Film Scouts Diaries

2008 Karlovy Vary Film Festival Diaries
Diary #2: Actors Save the Day

by Henri Béhar

Karlovy Vary, Czech Republic, July 5, 2008 – At 8:30 and at 10:30 – AM – two of the films vying for the top prize in the Official Selection are screened for the press. The rest of the day, and most of the evening, you catch up with films competing in other sections. Then, schedules permitting, you try and see an independent film or a Special Presentation.

The first feature to come out of the gate -- Henrik Ruben Genz's Terribly Happy (Denmark, world premiere, in competition) – tells the familiar story of an outsider thrown into a tightly knit community. The outsider here is a Copenhagen policeman (remarkably played by Jakob Cedergreen) who, suspected of professional misconduct, is "demoted" to a small village in Southern Jutland – a place as cold emotionally as it is physically. Doing everything "by the book", initially, the new constable is soon confronted with the local customs and begins to suspect that dark secrets lurk behind the clean façade of what may – or may not – be an "ordinary small town". Ultimately, the true theme of the film emerges, as it explores the subtle ways in which people get slowly isolated and asks a series of questions best phrased by the director in the Festival's daily paper: "To what extent is one willing to compromise one's understanding of social, moral and cultural norms? How far is one willing to go in order to achieve one's goals?"

Based on Il Gioccatore ('The Gambler'), of Marco Baldini, one of Italy's most famous radio hosts, whose professional and personal life were nearly destroyed by his addiction to gambling, Francesco Patierno's The Early Bird Catches the Worm (Italy, International Premiere, in Competition) is an ambitious endeavor, as it tries to combine actual facts, Dostoïevsky (always a reference when it comes to gambling) and comedy (the self-deprecating running comment). It is also a bit of a mess, held together by Elio Germano's performance in the leading role. Already noticed in My Brother Is an Only Child, Germano is definitely an actor you want to keep an eye on.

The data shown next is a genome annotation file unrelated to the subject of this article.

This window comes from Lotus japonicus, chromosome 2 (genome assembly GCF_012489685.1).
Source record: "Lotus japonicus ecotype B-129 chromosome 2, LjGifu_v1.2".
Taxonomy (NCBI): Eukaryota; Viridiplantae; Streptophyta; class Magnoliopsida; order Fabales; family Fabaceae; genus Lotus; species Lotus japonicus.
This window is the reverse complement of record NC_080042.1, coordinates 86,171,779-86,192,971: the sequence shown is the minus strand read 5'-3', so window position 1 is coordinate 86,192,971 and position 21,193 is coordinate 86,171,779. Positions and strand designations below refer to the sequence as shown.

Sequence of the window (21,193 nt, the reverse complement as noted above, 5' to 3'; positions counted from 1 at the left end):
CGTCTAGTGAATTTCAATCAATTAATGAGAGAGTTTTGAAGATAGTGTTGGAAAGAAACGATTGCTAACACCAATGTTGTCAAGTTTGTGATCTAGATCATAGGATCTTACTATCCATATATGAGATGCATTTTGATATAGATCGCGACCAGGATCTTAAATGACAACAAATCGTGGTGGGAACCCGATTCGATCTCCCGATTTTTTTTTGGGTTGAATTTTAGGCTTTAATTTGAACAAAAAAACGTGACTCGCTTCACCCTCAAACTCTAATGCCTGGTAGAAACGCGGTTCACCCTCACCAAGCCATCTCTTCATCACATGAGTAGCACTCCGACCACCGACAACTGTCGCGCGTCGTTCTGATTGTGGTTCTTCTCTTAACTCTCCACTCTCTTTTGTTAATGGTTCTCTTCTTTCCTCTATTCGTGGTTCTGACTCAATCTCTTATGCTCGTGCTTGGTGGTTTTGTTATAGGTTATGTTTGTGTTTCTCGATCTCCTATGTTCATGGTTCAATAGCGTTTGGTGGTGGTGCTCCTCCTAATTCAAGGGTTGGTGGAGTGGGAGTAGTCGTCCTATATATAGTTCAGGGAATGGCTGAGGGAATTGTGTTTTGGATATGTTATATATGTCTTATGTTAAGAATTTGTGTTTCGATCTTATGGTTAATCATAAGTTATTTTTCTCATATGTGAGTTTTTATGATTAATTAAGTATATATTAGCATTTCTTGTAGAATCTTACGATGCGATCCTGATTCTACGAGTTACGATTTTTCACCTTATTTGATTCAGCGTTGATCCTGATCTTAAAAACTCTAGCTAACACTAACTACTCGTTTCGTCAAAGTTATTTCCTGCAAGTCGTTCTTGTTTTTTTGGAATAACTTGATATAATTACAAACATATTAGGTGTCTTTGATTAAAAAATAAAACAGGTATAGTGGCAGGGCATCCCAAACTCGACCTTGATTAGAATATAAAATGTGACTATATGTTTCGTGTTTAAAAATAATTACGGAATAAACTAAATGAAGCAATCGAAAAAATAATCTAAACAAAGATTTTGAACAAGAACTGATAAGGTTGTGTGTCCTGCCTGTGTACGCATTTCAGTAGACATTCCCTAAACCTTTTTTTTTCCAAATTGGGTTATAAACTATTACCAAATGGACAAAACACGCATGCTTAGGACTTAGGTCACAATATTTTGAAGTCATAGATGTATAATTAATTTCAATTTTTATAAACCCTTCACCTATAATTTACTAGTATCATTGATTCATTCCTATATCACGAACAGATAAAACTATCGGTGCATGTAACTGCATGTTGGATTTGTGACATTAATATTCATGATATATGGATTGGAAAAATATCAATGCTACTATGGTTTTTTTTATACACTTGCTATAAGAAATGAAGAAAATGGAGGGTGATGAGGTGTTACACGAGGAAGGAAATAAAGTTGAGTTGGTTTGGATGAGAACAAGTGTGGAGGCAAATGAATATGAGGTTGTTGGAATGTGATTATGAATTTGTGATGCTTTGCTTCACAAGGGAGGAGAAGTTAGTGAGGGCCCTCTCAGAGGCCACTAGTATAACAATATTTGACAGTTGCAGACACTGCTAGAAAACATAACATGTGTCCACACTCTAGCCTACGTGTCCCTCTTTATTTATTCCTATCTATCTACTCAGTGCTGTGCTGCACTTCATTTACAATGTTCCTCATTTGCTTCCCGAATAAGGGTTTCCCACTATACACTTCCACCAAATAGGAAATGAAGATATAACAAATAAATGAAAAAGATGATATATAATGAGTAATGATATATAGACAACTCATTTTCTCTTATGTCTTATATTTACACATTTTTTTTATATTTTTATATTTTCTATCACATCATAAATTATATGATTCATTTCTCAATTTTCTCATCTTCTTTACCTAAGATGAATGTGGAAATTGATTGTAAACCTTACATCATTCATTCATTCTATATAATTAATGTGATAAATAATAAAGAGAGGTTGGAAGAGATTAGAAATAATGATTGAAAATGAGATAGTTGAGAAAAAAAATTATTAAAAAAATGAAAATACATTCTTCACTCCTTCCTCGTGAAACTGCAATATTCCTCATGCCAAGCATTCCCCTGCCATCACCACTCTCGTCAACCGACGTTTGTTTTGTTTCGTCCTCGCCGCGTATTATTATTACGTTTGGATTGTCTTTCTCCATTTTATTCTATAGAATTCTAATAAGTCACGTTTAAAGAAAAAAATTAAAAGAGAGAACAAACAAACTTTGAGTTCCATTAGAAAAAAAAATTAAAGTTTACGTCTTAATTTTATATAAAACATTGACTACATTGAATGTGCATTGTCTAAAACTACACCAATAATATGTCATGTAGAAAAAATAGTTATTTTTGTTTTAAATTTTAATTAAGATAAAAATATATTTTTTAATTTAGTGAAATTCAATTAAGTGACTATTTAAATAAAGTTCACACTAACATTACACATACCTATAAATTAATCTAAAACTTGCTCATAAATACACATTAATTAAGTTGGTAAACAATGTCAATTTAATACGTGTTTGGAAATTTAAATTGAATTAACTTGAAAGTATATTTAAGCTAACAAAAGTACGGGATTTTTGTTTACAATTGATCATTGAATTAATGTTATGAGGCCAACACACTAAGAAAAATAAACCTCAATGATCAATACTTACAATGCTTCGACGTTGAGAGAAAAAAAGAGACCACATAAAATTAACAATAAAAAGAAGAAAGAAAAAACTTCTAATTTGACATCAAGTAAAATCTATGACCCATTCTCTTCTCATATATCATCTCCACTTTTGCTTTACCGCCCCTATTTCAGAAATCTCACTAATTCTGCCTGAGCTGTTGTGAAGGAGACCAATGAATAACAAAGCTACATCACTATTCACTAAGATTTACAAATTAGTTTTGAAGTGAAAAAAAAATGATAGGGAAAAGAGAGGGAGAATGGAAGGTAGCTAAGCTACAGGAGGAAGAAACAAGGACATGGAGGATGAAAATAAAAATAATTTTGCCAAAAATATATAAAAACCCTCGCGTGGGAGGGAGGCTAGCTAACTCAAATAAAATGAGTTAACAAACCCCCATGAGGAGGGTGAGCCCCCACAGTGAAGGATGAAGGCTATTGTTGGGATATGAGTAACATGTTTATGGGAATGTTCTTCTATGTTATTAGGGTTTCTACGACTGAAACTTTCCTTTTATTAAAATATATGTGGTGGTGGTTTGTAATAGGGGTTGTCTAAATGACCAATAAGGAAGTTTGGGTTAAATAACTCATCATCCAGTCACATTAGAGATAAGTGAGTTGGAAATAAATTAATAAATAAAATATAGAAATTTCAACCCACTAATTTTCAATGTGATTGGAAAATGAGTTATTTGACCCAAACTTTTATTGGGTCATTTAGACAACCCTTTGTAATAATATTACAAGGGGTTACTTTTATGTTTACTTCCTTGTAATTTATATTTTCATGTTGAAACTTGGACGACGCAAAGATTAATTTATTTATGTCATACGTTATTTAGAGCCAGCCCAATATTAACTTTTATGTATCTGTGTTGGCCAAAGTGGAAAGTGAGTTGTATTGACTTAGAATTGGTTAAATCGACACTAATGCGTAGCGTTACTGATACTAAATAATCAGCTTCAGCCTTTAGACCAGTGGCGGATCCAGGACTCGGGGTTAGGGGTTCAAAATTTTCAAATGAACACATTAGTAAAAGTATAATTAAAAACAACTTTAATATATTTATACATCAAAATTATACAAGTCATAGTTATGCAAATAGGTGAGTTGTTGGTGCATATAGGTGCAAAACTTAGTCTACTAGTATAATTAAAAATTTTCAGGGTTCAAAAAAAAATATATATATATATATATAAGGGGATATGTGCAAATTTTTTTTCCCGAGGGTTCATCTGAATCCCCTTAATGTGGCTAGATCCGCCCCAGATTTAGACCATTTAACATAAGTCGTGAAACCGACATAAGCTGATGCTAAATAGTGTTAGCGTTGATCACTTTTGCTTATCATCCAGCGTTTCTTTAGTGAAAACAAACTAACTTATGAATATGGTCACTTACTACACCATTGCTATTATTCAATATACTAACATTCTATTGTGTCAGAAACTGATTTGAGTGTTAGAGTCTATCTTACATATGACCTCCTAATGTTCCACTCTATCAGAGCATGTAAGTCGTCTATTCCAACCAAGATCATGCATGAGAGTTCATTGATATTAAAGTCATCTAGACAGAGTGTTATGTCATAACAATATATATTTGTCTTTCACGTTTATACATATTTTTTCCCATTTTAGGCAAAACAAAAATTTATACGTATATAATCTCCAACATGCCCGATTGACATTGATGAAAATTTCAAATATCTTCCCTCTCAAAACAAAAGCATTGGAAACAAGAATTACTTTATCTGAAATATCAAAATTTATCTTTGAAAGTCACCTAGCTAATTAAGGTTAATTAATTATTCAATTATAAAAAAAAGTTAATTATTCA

The day, however, is saved by Tom McCarthy's superbly textured The Visitor (USA, Horizons section). The film has just come out in the States and most publications have already told you in detail of that social, cultural – and musical – encounter between a sedate and indifferent university professor and two illegal immigrants in our troubled post-9/11 world. Let it however be repeated, emphasized and underlined: Richard Jenkins (the ghostly father in the TV-series Six Feet Under) is probably one of the most underrated actors in American cinema, this side of David Strathairn. Let us hope The Visitor will have the same impact on his career as George Clooney's Good Night, and Good Luck had on Strathairn's. That said, in the few scenes they have together, Jenkins is matched line per line, shot per shot, by an extraordinary Palestinian actress named Hiam Abbass.

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